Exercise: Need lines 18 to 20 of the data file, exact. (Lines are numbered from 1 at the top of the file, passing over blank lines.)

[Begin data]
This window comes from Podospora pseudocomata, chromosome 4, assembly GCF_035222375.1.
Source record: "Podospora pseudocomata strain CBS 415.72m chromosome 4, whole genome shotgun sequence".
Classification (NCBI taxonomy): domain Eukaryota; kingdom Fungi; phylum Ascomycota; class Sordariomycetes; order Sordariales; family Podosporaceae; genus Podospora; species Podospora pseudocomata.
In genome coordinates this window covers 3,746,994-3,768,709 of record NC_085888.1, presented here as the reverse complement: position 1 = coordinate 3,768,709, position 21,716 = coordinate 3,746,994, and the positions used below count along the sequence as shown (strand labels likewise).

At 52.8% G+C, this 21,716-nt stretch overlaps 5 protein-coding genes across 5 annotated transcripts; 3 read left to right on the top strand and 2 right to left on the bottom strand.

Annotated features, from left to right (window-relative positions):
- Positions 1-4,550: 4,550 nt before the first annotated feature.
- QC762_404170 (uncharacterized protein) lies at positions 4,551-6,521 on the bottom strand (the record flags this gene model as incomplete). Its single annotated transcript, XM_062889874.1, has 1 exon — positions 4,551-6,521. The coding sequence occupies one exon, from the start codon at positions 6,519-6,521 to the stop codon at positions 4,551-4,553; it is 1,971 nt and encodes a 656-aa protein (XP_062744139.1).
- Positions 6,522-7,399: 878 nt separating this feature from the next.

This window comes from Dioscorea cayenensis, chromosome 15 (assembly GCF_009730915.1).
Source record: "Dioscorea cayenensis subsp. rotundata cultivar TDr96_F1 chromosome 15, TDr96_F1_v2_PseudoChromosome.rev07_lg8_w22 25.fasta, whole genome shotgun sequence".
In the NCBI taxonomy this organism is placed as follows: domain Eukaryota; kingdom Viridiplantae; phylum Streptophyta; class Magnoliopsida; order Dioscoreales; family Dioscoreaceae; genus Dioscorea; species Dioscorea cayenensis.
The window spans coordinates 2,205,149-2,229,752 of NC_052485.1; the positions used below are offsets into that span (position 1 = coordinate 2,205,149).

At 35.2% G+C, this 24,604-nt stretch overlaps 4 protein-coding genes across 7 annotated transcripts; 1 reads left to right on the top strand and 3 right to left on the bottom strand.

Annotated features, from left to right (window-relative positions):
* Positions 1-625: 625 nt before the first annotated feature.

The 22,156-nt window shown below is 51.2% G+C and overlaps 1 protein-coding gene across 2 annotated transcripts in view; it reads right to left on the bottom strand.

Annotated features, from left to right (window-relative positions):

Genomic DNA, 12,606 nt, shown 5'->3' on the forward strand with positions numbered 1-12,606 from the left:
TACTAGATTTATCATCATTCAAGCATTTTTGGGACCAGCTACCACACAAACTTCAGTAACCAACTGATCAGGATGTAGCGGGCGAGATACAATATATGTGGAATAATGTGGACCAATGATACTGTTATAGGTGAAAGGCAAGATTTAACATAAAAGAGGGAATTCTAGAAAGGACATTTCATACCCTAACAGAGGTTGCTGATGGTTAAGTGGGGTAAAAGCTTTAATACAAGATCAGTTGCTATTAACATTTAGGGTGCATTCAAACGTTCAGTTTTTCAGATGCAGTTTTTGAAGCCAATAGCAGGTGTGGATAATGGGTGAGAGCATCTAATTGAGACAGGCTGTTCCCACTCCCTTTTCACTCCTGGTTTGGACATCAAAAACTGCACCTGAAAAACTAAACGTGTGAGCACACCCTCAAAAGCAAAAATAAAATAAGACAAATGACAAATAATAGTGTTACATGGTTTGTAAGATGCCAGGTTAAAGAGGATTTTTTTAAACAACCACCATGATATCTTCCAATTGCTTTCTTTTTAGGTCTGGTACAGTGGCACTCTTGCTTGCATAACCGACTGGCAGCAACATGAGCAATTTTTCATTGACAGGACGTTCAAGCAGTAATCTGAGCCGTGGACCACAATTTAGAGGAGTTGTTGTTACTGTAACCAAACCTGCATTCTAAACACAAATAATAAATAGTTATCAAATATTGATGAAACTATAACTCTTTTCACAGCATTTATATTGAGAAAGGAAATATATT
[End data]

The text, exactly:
Annotated features, from left to right (window-relative positions):

Genomic DNA, 12,606 nt, shown 5'->3' on the forward strand with positions numbered 1-12,606 from the left:
TACTAGATTTATCATCATTCAAGCATTTTTGGGACCAGCTACCACACAAACTTCAGTAACCAACTGATCAGGATGTAGCGGGCGAGATACAATATATGTGGAATAATGTGGACCAATGATACTGTTATAGGTGAAAGGCAAGATTTAACATAAAAGAGGGAATTCTAGAAAGGACATTTCATACCCTAACAGAGGTTGCTGATGGTTAAGTGGGGTAAAAGCTTTAATACAAGATCAGTTGCTATTAACATTTAGGGTGCATTCAAACGTTCAGTTTTTCAGATGCAGTTTTTGAAGCCAATAGCAGGTGTGGATAATGGGTGAGAGCATCTAATTGAGACAGGCTGTTCCCACTCCCTTTTCACTCCTGGTTTGGACATCAAAAACTGCACCTGAAAAACTAAACGTGTGAGCACACCCTCAAAAGCAAAAATAAAATAAGACAAATGACAAATAATAGTGTTACATGGTTTGTAAGATGCCAGGTTAAAGAGGATTTTTTTAAACAACCACCATGATATCTTCCAATTGCTTTCTTTTTAGGTCTGGTACAGTGGCACTCTTGCTTGCATAACCGACTGGCAGCAACATGAGCAATTTTTCATTGACAGGACGTTCAAGCAGTAATCTGAGCCGTGGACCACAATTTAGAGGAGTTGTTGTTACTGTAACCAAACCTGCATTCTAAACACAAATAATAAATAGTTATCAAATATTGATGAAACTATAACTCTTTTCACAGCATTTATATTGAGAAAGGAAATATATT